Taliaferro: I grew up in a small town, my parents were hard working blue collar people. They divorced when I was 8 years old, so there were some challenging times before my mom remarried. She waited until I graduated and was going to college before remarrying. It was during those ten years, when it was just me and my mom, the critical people in my life, my uncle, a teacher, someone in my church community, kept me focused on my educational goals and becoming a VP one day. It’s those experiences that made me who I am today. My mom did the best she could, although we were low income, to introduce me to activities, like girl scouts. The teacher I mentioned, and the woman in my church, my uncle, they saw something in me and made me who I am today. My uncle told me I was good at math and science, and to keep going. Those three key people in my life that positively reinforced things to me, they inspired me to help young people.

It doesn’t matter where you come from, you can do whatever you want. I persevered through being different, and I made it where I am today. And for girls who might not be the prettiest or most popular, that doesn’t matter. What matters is being focused and working hard. It has a long term effect. Because I had the people in my life who took the time to care, I wanted to give back to the young people in life.

AFG: Who are your role models?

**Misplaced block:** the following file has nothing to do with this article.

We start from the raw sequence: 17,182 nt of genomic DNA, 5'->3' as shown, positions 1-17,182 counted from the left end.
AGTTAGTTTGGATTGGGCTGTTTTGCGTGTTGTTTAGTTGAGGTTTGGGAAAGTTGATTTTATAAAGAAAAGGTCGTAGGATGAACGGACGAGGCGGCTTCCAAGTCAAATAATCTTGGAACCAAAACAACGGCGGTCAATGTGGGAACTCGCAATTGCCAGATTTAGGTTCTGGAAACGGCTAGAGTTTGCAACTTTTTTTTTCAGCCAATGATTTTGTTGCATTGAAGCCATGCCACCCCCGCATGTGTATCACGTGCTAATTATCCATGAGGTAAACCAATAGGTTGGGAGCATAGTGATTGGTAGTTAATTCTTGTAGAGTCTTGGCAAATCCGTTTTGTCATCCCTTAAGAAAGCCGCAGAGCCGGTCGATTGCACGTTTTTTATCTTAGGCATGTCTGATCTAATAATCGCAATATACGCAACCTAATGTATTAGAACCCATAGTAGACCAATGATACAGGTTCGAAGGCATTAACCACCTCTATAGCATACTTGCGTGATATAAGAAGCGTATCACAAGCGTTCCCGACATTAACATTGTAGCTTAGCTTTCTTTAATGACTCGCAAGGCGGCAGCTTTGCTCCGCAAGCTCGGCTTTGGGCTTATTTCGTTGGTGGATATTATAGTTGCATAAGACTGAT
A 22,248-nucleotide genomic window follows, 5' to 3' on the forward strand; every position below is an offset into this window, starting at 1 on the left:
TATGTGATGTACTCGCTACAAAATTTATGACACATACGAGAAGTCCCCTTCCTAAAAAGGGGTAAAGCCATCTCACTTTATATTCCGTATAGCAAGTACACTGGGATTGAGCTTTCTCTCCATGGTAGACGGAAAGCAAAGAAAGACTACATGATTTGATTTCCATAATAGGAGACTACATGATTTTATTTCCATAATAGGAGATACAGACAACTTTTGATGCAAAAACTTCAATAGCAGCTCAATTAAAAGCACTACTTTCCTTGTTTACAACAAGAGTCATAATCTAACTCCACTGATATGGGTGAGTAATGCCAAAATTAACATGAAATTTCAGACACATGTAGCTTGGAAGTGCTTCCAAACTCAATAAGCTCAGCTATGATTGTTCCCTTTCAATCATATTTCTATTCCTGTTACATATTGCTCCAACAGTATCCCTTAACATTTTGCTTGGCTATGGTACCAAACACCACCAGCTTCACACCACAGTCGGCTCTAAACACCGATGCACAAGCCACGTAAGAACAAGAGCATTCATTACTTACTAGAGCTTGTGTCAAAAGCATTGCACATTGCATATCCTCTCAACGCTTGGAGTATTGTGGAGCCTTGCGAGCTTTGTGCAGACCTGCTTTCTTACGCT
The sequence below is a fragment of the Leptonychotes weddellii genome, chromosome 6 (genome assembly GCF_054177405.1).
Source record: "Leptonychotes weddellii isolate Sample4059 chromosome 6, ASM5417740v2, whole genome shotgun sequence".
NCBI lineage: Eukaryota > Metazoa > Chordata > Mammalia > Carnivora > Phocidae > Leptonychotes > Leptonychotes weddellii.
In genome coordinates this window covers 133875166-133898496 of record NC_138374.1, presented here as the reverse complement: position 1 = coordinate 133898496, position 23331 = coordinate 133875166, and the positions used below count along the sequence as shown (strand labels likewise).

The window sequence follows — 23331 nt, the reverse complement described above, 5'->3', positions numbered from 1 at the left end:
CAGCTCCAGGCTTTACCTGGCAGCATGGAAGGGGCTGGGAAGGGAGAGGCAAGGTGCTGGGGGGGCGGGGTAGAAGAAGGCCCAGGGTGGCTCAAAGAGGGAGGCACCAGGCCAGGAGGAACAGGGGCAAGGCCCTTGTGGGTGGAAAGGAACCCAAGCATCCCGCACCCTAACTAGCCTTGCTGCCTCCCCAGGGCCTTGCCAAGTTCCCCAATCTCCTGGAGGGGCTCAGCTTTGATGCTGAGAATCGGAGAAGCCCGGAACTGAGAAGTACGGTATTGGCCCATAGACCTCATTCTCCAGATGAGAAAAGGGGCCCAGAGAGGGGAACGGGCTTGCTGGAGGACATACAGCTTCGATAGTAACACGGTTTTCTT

Taliaferro: My uncle Chester was my number one role model. He was my role model because of how he led his life; family was important to him. It’s hard to narrow down. There are people out there, famous ones, some that aren’t so famous, that really spent time reaching back and making a difference for where they are today or where they life today. LeBron James, he is an excellent role model for young people today. He became an overnight success at 18, but here has never been anything negative about him. But he also gives back, won a championship for Cleveland and then he opened a school. He’s now thinking about “What legacy can I leave for my kids?” He is an athlete that young people can look to for how to live your life. He could have gone off the tracks, but he didn’t. He is someone they can emulate, not to become a famous basketball player, but to learn how to work hard, how to sharpen my skills, be a good citizen, and position myself to give back. For me personally, my uncle is the only role model that I had. But, he did what LeBron did, and he also played professional football! There are a lot of things that could have happened that didn’t, a lot of bad decision he could have made that he didn’t. I can’t tell you the number of times he helped someone who needed it.